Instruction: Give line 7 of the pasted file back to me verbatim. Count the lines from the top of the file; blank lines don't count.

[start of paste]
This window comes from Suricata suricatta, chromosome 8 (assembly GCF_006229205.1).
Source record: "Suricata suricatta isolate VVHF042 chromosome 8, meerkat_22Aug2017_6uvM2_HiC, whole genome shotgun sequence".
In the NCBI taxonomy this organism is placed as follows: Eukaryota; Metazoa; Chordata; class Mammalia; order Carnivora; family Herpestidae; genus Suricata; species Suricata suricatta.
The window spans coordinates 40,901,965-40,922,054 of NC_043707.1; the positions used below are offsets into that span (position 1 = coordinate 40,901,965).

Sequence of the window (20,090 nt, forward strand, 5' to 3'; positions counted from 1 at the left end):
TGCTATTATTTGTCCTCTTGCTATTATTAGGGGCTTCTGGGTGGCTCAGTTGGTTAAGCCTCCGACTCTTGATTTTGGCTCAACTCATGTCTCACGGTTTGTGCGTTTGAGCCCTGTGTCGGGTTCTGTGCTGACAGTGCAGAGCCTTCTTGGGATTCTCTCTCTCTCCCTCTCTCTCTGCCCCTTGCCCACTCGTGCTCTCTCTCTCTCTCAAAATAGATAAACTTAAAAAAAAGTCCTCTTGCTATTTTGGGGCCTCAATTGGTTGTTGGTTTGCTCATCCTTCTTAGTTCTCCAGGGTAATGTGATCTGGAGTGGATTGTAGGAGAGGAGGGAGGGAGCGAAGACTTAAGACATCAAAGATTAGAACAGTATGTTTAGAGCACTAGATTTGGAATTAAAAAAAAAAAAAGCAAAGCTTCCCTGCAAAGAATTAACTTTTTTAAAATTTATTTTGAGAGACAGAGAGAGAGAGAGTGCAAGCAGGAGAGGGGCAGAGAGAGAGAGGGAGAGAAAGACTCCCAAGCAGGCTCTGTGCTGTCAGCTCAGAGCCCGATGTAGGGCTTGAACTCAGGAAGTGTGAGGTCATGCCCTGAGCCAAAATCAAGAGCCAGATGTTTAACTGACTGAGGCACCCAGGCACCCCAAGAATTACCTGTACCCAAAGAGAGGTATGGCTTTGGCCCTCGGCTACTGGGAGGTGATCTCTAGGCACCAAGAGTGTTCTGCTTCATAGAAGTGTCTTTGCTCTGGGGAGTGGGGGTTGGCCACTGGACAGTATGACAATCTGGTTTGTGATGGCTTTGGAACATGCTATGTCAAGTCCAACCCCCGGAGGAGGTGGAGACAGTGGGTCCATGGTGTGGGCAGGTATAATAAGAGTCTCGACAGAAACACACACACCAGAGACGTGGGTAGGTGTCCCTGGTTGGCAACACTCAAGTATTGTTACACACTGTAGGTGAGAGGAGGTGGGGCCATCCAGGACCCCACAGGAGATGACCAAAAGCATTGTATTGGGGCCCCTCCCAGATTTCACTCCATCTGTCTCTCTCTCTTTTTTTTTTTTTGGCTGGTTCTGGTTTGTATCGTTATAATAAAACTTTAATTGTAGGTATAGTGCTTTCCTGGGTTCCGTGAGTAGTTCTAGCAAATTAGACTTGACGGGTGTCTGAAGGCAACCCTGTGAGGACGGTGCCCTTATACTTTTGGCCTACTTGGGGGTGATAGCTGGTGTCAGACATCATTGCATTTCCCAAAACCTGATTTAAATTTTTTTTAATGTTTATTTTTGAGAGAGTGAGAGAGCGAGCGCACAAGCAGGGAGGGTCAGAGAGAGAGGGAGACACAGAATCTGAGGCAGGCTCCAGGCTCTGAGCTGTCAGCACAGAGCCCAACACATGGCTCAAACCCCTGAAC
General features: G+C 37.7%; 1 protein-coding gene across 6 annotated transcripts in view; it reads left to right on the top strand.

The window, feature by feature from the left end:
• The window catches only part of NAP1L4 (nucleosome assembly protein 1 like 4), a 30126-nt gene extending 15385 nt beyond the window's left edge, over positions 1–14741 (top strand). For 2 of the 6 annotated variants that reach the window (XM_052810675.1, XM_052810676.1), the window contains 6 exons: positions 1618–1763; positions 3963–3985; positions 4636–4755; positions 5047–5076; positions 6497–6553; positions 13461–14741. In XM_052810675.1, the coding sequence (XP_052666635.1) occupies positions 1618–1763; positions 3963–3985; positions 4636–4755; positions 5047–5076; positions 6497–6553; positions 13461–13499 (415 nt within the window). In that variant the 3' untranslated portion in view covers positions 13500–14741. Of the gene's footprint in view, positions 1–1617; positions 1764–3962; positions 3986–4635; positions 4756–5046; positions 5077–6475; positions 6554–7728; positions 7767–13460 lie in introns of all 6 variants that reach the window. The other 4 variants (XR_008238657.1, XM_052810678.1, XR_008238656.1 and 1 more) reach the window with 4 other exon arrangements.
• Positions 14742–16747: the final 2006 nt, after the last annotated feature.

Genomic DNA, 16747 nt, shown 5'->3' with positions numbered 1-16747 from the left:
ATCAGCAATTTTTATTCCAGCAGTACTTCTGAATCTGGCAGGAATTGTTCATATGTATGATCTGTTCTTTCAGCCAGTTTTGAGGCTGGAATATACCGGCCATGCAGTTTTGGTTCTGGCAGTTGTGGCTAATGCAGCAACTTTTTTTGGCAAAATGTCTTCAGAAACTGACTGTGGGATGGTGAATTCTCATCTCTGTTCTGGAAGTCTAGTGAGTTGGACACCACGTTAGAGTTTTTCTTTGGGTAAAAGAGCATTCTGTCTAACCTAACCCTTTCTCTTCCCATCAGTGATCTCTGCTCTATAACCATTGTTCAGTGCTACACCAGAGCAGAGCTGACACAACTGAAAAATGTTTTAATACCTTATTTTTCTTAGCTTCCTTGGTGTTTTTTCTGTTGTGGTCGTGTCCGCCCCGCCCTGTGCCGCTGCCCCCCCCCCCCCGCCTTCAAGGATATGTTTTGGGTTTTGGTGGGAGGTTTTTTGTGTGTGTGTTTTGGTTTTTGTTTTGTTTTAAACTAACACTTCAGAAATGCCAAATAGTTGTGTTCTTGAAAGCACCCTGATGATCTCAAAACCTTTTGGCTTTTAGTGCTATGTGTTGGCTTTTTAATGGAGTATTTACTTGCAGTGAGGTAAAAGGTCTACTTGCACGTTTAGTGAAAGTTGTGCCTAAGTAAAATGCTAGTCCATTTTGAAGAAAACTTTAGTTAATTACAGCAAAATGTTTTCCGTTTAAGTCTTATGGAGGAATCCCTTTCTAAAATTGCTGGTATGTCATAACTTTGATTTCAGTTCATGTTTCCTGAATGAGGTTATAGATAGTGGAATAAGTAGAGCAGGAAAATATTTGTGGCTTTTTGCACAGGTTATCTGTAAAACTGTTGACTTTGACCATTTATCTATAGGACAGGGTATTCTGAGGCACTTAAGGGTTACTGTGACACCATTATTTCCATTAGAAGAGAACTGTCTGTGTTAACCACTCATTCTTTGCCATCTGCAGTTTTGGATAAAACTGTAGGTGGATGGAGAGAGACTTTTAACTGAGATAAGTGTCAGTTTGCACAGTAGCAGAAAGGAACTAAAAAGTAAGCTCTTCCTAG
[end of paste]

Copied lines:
General features: G+C 37.7%; 1 protein-coding gene across 6 annotated transcripts in view; it reads left to right on the top strand.